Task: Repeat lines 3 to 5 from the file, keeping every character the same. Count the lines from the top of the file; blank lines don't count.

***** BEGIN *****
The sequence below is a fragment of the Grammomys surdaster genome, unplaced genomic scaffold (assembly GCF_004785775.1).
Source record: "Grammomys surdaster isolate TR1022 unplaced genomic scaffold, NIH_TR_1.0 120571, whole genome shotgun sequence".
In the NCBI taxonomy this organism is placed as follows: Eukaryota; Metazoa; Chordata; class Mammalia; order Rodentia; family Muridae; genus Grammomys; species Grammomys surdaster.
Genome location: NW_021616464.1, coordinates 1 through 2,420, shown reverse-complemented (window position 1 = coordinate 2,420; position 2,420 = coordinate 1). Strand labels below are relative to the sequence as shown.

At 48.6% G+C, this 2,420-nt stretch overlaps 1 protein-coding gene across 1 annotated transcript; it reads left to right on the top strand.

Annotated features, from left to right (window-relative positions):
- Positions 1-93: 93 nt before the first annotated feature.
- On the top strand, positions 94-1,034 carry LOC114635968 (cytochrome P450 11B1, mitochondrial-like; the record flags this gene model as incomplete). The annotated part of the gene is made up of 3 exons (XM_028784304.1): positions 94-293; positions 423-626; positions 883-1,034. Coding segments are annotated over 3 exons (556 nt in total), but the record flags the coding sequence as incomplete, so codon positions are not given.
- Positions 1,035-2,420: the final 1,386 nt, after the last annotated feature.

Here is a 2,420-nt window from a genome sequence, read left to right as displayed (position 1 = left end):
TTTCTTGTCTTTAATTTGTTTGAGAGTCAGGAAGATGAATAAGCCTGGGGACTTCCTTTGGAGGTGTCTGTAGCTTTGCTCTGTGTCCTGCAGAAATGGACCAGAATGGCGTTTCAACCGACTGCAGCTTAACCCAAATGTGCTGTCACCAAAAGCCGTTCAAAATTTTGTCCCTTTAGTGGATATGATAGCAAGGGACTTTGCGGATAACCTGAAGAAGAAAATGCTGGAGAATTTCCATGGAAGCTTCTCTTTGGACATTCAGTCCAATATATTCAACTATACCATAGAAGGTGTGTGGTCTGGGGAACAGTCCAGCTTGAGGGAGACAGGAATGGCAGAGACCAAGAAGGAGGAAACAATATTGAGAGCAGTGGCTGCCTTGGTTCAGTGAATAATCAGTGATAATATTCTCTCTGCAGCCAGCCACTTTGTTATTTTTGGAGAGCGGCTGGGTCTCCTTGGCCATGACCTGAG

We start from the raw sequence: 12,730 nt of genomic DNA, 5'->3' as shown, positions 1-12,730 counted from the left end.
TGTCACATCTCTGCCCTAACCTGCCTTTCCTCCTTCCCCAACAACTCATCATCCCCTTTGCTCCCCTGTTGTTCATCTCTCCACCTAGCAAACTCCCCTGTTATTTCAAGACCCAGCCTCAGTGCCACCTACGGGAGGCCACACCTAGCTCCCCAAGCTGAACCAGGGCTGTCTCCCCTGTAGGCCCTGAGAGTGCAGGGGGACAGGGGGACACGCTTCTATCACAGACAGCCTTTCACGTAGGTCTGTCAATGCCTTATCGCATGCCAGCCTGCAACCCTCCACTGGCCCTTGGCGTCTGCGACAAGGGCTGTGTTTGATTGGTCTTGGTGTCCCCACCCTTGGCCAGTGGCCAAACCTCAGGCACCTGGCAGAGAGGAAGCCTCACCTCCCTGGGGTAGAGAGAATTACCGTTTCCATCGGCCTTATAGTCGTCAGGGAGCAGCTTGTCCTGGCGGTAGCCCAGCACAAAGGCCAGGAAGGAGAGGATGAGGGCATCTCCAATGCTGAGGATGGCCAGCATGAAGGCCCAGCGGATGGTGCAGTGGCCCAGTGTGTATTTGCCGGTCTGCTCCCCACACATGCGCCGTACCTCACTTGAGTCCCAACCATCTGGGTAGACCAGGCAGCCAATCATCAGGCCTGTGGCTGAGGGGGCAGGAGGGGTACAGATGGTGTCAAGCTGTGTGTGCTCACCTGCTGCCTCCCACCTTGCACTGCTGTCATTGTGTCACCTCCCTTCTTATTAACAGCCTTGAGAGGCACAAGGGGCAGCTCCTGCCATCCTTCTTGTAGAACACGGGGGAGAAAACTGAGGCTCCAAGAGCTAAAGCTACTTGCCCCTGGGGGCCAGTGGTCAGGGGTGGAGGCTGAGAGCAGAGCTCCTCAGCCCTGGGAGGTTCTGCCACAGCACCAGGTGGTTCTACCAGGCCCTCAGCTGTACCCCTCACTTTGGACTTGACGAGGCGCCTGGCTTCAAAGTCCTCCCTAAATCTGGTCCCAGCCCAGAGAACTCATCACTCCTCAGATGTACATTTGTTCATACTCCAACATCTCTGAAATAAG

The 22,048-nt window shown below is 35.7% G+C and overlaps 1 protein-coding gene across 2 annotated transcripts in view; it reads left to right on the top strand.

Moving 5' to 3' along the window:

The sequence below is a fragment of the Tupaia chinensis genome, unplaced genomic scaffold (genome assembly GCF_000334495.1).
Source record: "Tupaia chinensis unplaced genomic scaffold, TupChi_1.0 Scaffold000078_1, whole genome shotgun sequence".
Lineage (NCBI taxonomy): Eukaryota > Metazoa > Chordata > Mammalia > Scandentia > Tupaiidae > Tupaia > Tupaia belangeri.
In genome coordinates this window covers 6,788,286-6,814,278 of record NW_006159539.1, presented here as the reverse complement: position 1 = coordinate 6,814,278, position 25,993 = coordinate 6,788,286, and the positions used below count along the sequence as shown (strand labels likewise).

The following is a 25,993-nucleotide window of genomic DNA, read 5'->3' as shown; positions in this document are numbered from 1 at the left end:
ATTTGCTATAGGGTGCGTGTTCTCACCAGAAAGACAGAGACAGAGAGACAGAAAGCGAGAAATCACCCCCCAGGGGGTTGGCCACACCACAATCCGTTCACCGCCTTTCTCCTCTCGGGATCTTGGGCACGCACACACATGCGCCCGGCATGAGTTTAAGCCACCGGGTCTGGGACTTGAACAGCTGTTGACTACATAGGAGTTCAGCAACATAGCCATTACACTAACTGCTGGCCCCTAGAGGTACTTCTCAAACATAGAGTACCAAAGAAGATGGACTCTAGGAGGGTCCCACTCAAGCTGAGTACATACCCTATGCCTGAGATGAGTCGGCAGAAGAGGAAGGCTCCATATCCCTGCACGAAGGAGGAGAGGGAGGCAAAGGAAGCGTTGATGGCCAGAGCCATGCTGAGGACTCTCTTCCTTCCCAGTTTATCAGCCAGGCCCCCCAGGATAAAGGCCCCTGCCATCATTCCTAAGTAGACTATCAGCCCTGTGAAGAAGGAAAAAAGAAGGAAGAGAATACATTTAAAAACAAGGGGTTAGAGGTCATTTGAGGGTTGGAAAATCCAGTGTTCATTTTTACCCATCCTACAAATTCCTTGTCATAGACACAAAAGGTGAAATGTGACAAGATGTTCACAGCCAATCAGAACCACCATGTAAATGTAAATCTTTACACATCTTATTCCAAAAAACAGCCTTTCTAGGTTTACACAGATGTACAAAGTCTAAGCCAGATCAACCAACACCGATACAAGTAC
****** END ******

In the NCBI taxonomy this organism is placed as follows: Eukaryota; Metazoa; Chordata; class Mammalia; order Rodentia; family Muridae; genus Grammomys; species Grammomys surdaster.
Genome location: NW_021616464.1, coordinates 1 through 2,420, shown reverse-complemented (window position 1 = coordinate 2,420; position 2,420 = coordinate 1). Strand labels below are relative to the sequence as shown.

At 48.6% G+C, this 2,420-nt stretch overlaps 1 protein-coding gene across 1 annotated transcript; it reads left to right on the top strand.